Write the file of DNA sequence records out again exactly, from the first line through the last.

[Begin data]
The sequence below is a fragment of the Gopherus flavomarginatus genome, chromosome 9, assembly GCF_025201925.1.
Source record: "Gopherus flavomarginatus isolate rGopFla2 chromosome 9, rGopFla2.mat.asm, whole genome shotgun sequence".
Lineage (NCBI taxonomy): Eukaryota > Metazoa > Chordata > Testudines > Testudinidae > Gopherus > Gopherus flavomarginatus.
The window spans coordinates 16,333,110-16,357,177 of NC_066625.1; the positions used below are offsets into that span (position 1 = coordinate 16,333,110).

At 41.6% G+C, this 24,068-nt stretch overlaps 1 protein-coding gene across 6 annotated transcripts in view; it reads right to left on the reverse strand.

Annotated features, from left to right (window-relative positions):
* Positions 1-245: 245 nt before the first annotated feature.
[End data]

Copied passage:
The sequence below is a fragment of the Gopherus flavomarginatus genome, chromosome 9, assembly GCF_025201925.1.
Source record: "Gopherus flavomarginatus isolate rGopFla2 chromosome 9, rGopFla2.mat.asm, whole genome shotgun sequence".
Lineage (NCBI taxonomy): Eukaryota > Metazoa > Chordata > Testudines > Testudinidae > Gopherus > Gopherus flavomarginatus.
The window spans coordinates 16,333,110-16,357,177 of NC_066625.1; the positions used below are offsets into that span (position 1 = coordinate 16,333,110).

At 41.6% G+C, this 24,068-nt stretch overlaps 1 protein-coding gene across 6 annotated transcripts in view; it reads right to left on the reverse strand.

Annotated features, from left to right (window-relative positions):
* Positions 1-245: 245 nt before the first annotated feature.